Haakenson: Success reflects on OSU

Katie Haakenson.
Katie Haakenson.

When Katie Haakenson was still an intern, Boeing tasked her with creating and hosting a conference for the company’s project managers in the Puget Sound area.

The idea was for them to talk about methodologies they’d used and lessons they’d learned.

About 20 people attended.

“Everyone thought it was very valuable and said, we want to do that again,” said Haakenson, who earned a finance degree from Oregon State in 2009 and added an MBA a year later. “So the next year when we hosted the Boeing Project Management Conference, it went from 20 to about 100, and they came from all across the country. The third year, there were more than 300 from around the world. The event still goes on, and all the project managers look forward to it. It’s pretty cool to be able to say I started it.”

The creativity, leadership skills and organizational savvy that Haakenson used in developing the conference are among the reasons she’s this year’s Distinguished Young Business Professional.

“I think it’s a great honor,” she said. “Any success I’ve had reflects back to my experiences at OSU.”

Haakenson, hired as a permanent employee after starring in her internship, spent nearly four years with Boeing at the Everett (Wash.) Delivery Center. She’s now a project leadership associate with Point B Management Consultants in Seattle, having started there in January following one-year stints at Microsoft and Logic 20/20, also a Seattle-based consulting firm.

The bustle of Seattle represents a stark change from Haakenson’s youth in Corbett, Ore., where her graduating class at Corbett High featured 45 people.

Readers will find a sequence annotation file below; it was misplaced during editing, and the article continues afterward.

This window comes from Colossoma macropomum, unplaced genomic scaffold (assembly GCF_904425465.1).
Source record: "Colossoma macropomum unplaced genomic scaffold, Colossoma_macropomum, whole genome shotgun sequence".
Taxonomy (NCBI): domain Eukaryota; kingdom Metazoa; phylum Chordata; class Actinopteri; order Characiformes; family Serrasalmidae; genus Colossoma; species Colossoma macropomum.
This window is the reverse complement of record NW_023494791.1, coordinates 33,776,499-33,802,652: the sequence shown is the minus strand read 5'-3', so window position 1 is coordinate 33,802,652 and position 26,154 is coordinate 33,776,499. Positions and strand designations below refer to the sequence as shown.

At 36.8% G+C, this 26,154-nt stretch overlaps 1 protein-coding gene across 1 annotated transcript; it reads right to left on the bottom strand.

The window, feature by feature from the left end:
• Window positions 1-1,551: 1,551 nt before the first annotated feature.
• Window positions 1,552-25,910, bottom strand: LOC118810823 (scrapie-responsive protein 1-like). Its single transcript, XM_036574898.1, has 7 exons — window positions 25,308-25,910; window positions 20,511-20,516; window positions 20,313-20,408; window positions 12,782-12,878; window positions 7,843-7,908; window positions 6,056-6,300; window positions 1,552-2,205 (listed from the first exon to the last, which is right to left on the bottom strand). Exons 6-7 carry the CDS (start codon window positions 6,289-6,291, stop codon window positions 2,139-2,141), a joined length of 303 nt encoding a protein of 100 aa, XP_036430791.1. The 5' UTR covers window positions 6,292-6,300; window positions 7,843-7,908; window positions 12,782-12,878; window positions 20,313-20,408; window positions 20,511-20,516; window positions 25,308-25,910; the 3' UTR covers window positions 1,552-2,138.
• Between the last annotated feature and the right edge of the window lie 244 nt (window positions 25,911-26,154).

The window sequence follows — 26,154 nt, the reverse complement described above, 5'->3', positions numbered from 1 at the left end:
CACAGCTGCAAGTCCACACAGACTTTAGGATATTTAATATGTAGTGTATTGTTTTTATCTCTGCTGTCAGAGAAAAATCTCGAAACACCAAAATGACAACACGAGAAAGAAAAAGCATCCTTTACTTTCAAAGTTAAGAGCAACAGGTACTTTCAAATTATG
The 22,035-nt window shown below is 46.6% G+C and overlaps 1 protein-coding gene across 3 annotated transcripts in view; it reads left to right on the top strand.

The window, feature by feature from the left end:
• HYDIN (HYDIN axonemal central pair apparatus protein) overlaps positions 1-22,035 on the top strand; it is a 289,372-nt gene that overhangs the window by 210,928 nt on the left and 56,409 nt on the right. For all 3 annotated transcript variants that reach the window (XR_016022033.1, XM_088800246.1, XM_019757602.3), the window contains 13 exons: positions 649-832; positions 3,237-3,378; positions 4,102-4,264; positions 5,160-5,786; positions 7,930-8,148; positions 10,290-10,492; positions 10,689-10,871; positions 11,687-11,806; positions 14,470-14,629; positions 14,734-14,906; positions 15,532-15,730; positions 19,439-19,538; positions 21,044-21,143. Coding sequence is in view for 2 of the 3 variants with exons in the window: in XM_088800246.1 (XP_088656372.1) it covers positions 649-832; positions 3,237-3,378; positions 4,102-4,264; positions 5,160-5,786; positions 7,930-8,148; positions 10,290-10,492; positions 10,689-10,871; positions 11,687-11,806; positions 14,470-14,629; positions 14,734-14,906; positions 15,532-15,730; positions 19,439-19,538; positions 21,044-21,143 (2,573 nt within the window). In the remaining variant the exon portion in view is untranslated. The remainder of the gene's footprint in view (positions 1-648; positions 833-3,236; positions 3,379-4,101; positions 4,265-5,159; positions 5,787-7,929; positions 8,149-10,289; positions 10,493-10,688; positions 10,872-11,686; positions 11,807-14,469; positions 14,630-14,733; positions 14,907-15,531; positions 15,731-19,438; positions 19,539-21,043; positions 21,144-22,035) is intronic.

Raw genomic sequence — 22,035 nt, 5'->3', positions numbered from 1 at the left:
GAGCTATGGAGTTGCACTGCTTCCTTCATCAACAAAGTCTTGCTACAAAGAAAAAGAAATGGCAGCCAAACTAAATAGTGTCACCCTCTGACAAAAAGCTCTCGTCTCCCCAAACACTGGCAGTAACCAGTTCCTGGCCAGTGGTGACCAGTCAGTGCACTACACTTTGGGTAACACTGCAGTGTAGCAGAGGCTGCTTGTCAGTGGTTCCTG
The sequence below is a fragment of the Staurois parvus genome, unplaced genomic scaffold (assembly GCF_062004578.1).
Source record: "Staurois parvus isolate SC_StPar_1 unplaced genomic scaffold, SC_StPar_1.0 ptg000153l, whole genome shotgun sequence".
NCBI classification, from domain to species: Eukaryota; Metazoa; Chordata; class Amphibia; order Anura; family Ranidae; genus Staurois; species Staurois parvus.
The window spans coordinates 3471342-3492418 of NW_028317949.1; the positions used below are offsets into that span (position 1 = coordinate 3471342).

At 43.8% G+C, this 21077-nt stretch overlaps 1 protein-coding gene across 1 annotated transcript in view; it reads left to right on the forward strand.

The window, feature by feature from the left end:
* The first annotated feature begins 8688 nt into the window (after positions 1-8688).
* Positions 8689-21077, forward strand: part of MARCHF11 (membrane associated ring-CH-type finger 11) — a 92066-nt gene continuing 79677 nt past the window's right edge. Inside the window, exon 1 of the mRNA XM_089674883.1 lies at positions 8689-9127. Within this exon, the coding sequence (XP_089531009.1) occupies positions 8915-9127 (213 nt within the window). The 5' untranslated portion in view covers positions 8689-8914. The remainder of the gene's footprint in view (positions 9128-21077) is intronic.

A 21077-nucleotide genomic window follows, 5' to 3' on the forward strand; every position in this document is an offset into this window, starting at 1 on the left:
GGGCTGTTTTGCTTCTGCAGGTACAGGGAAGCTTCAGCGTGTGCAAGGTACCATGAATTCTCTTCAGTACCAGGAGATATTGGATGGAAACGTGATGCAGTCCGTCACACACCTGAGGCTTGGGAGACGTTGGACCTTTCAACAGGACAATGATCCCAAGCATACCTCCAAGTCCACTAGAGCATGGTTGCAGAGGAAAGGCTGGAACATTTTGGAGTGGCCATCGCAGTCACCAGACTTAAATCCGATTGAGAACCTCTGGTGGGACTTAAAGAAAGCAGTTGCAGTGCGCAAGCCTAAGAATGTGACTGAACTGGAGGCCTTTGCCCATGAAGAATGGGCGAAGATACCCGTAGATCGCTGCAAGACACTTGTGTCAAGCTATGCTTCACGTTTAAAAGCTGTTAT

Choosing Oregon State after a campus visit and conversations with faculty made her feel at home, she worked two jobs to pay for school and still graduated in three years, then stayed a fourth year and collected an MBA.

“I really liked the IBP (integrated business plan) program, and I wanted some additional time with College of Business faculty since I’d learned so much as an undergraduate,” Haakenson said.

She mentioned in particular professor Erik Larson, who taught Haakenson project management, and professional development instructor Gene Young, whose lessons “helped me get positions that on paper I didn’t have enough experience for by defining and highlighting what I could bring to the table.”

“Going to OSU was a great experience, and the connections I’ve kept with the university are very valuable for me,” she said. “I don’t think I could have made a better choice.”

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